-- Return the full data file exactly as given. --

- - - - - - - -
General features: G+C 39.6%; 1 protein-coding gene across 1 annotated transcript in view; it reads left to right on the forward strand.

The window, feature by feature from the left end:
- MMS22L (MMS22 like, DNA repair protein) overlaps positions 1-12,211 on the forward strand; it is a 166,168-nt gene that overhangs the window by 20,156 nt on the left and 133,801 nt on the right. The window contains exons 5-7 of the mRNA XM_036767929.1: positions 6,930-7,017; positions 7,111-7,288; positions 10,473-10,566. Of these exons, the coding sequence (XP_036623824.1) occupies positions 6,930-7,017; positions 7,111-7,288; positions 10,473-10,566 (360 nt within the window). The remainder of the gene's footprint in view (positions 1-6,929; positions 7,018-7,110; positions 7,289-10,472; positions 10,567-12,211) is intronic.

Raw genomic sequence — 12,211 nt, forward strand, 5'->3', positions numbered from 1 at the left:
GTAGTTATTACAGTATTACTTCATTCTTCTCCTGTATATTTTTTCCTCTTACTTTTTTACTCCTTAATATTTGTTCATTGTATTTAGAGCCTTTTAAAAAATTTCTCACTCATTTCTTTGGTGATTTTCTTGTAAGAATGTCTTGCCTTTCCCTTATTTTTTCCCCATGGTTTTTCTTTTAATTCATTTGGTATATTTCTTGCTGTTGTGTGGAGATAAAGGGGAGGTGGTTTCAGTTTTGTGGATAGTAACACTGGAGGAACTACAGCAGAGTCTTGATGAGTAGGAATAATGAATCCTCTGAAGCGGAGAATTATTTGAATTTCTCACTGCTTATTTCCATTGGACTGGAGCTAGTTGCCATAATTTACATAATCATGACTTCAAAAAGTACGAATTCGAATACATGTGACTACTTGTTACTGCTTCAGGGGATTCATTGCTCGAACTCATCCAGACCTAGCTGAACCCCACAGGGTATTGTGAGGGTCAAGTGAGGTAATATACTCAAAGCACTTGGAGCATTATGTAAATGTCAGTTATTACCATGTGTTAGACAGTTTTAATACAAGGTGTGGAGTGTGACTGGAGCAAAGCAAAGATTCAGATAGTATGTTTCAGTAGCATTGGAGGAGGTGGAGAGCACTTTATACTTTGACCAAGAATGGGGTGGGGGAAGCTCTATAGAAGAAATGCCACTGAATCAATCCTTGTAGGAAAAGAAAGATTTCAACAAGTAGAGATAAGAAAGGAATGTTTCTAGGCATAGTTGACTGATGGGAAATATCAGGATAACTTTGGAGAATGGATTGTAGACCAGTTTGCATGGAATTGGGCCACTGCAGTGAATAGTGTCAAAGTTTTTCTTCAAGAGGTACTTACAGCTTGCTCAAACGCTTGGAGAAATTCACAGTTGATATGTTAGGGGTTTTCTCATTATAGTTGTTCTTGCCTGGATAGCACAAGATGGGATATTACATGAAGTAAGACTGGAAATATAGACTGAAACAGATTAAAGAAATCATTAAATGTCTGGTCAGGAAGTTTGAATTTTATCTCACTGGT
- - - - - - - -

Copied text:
General features: G+C 39.6%; 1 protein-coding gene across 1 annotated transcript in view; it reads left to right on the forward strand.

The window, feature by feature from the left end:
- MMS22L (MMS22 like, DNA repair protein) overlaps positions 1-12,211 on the forward strand; it is a 166,168-nt gene that overhangs the window by 20,156 nt on the left and 133,801 nt on the right. The window contains exons 5-7 of the mRNA XM_036767929.1: positions 6,930-7,017; positions 7,111-7,288; positions 10,473-10,566. Of these exons, the coding sequence (XP_036623824.1) occupies positions 6,930-7,017; positions 7,111-7,288; positions 10,473-10,566 (360 nt within the window). The remainder of the gene's footprint in view (positions 1-6,929; positions 7,018-7,110; positions 7,289-10,472; positions 10,567-12,211) is intronic.

Raw genomic sequence — 12,211 nt, forward strand, 5'->3', positions numbered from 1 at the left:
GTAGTTATTACAGTATTACTTCATTCTTCTCCTGTATATTTTTTCCTCTTACTTTTTTACTCCTTAATATTTGTTCATTGTATTTAGAGCCTTTTAAAAAATTTCTCACTCATTTCTTTGGTGATTTTCTTGTAAGAATGTCTTGCCTTTCCCTTATTTTTTCCCCATGGTTTTTCTTTTAATTCATTTGGTATATTTCTTGCTGTTGTGTGGAGATAAAGGGGAGGTGGTTTCAGTTTTGTGGATAGTAACACTGGAGGAACTACAGCAGAGTCTTGATGAGTAGGAATAATGAATCCTCTGAAGCGGAGAATTATTTGAATTTCTCACTGCTTATTTCCATTGGACTGGAGCTAGTTGCCATAATTTACATAATCATGACTTCAAAAAGTACGAATTCGAATACATGTGACTACTTGTTACTGCTTCAGGGGATTCATTGCTCGAACTCATCCAGACCTAGCTGAACCCCACAGGGTATTGTGAGGGTCAAGTGAGGTAATATACTCAAAGCACTTGGAGCATTATGTAAATGTCAGTTATTACCATGTGTTAGACAGTTTTAATACAAGGTGTGGAGTGTGACTGGAGCAAAGCAAAGATTCAGATAGTATGTTTCAGTAGCATTGGAGGAGGTGGAGAGCACTTTATACTTTGACCAAGAATGGGGTGGGGGAAGCTCTATAGAAGAAATGCCACTGAATCAATCCTTGTAGGAAAAGAAAGATTTCAACAAGTAGAGATAAGAAAGGAATGTTTCTAGGCATAGTTGACTGATGGGAAATATCAGGATAACTTTGGAGAATGGATTGTAGACCAGTTTGCATGGAATTGGGCCACTGCAGTGAATAGTGTCAAAGTTTTTCTTCAAGAGGTACTTACAGCTTGCTCAAACGCTTGGAGAAATTCACAGTTGATATGTTAGGGGTTTTCTCATTATAGTTGTTCTTGCCTGGATAGCACAAGATGGGATATTACATGAAGTAAGACTGGAAATATAGACTGAAACAGATTAAAGAAATCATTAAATGTCTGGTCAGGAAGTTTGAATTTTATCTCACTGGT